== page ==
In the phase 3 MARIPOSA trial (NCT04487080), the combination of amivantamab-vmjw (Rybrevant) plus lazertinib (Leclaza) reduced the risk of disease progression or death by 30% vs osimertinib (Tagrisso) alone when used in the first-line for patients with advanced NSCLC with classical EGFR sensitizing mutations.3

MARIPOSA enrolled patients with treatment-naive, locally advanced or metastatic NSCLC who had a documented EGFR exon 19 deletion or L858R mutation and an ECOG performance status of 0 or 1. Once enrolled patients were given amivantamab 1050 mg (1400 mg if 80 kg) weekly for the first 4 weeks, then every 2 weeks with lazertinib 240 mg daily. Osimertinib was given to patients at the standard 80 mg once-daily dose.

Findings from the phase 1 CHRYSALIS trial (NCT02609776) previously revealed that amivantamab in combination with lazertinib led to a 100% ORR in 20 patients with treatment-naive, EGFR-mutant advanced NSCLC. Half of the patients were still receiving treatment at a median follow-up of 33.6 months.4

“Amivantamab is a bispecific antibody that is FDA-approved for previously-treated [NSCLC with] EGFR exon 20 insertions… Again, similar outcomes occurred with a PFS survival curve that showed again that if you do a combination upfront, you are going to get a better PFS, here 23.7 months vs 16.6 months,” said Rotow.

In MARIPOSA, findings from ESMO 2023 showed that the median PFS was 23.7 months (95% CI, 19.1-27.7) with the combination vs 16.6 months (95% CI, 14.8-18.5) with osimertinib alone at a median follow-up of 22.0 months (HR, 0.70; 95% CI, 0.58-0.85; P <.001). At 12 and 24 months, the PFS rates were 73% and 48% with the combination, respectively, vs 65% and 34% with osimertinib alone. When lazertinib was given alone, the median PFS was 18.5 months (95% CI, 14.8-20.1).

The risk of extracranial progression or death was also reduced with the combination by 32% vs osimertinib alone. Median extracranial PFS was 27.5 months (95% CI, 22.1-not evaluable [NE]) with amivantamab and lazertinib vs 18.5 months (95% CI, 16.5-20.3) with osimertinib alone (HR, 0.68; 95% CI, 0.56-0.83; P <.001). With the combination vs osimertinib monotherapy, the 12- and 24-month extracranial PFS rates were 77% and 53%, respectively, vs 67% and 38%.

Though not yet mature, the interim overall survival (OS) analysis demonstrated a trend favoring the combination of amivantamab and lazertinib (HR, 0.80; 95% CI, 0.61-1.05; P =.11) with estimated 24-month PFS rates of 74% vs 69% with osimertinib alone, respectively.


According to Rotow, it has been seen that EGFR TKIs plus VEGF agents offer benefits in PFS but not OS. Because of this, investigators thought to add an anti-VEGF therapy to third-generation EGFR TKI therapy.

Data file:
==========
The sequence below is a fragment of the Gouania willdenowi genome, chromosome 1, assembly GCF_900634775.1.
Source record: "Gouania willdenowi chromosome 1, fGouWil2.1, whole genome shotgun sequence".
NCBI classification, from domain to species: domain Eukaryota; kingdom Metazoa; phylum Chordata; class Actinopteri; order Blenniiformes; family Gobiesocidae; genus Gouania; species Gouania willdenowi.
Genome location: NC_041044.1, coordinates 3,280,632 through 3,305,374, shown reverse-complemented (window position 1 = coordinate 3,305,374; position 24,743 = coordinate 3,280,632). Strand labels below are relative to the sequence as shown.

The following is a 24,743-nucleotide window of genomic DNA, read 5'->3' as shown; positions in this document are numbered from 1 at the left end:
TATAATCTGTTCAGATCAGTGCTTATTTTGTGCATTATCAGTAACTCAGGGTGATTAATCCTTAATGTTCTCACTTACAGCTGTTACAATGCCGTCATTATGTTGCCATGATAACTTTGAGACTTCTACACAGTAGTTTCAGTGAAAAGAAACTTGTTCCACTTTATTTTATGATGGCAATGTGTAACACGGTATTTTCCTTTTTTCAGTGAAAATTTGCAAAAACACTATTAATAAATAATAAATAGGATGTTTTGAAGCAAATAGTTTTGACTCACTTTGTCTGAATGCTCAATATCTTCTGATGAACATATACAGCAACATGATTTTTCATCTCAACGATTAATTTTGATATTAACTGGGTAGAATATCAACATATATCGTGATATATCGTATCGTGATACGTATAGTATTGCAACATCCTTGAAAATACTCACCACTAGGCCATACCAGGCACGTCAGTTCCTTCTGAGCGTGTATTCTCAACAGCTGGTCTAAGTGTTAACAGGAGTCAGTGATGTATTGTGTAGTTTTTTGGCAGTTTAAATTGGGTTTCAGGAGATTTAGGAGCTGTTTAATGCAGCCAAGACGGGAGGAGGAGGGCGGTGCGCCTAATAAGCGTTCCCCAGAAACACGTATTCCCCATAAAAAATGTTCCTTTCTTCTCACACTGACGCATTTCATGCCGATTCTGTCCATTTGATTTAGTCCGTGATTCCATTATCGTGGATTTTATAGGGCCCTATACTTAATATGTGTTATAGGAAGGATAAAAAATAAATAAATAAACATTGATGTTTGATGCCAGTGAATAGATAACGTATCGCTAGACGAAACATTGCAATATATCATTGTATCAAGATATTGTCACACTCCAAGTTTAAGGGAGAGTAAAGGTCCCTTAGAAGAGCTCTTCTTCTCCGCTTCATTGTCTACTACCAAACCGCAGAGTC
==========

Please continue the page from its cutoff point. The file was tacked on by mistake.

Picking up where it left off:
“This is a story we have heard before for first-generation EGFR TKIs. They always improve PFS, but not overall survival. We’ve looked at this a little bit hesitantly over time and always wondered, if you’ve added it to third generation EGFR TKI therapy, what happens? The RAMOSE study looked at this,” Rotow explained.

The randomized, open-label, phase 2 RAMOS trial (NCT03909334) evaluated patients with metastatic EGFR-mutant NSCLC who were treated with oral osimertinib 80 mg daily with ramucirumab 10 mg/kg via intravenous infusion every 3 weeks (arm A) vs osimertinib alone (arm B).5

The primary end point was PFS with secondary end points of best response rates (BRR), disease control rate (DCR), overall survival (OS), and safety. Patients were stratified by EGFR mutation type and presence of CNS metastasis.

At the data cutoff date of August 29, 2023, 147 patients received treatment and 139 patients had at least 1 efficacy scan. At a median follow up was 16.6 months (range 1.4-46.1), the median PFS was 24.8 in arm A vs 15.6 months in arm B (HR, 0.55; 95%CI, 0.32-0.93; P =.023). At 12 months, the PFS rates were 76.7% vs 61.9% in arms A vs B (P =.026).

No differences were observed in regard to BRRs and DCRs. For safety, any-grade AEs were seen in 93% of arm A and 87% of arm B, and no grade 5 treatment-related AEs were noted.

“I’m kind of pausing and waiting to see overall survival data, but I do mention it here as something to watch in case there is an overall survival advantage because it is a relatively easy addition if you’re going to add a combination upfront,” added Rotow.


In the phase 3 PAPILLON trial (NCT04538664), 308 patients with untreated, locally advanced or metastatic NSCLC with a documented EGFR exon 20 insertion mutation and an ECOG performance status of 0 or 1 were randomized in a 1:1 fashion to receive amivantamab plus chemotherapy (n = 153) or chemotherapy alone (n = 155).6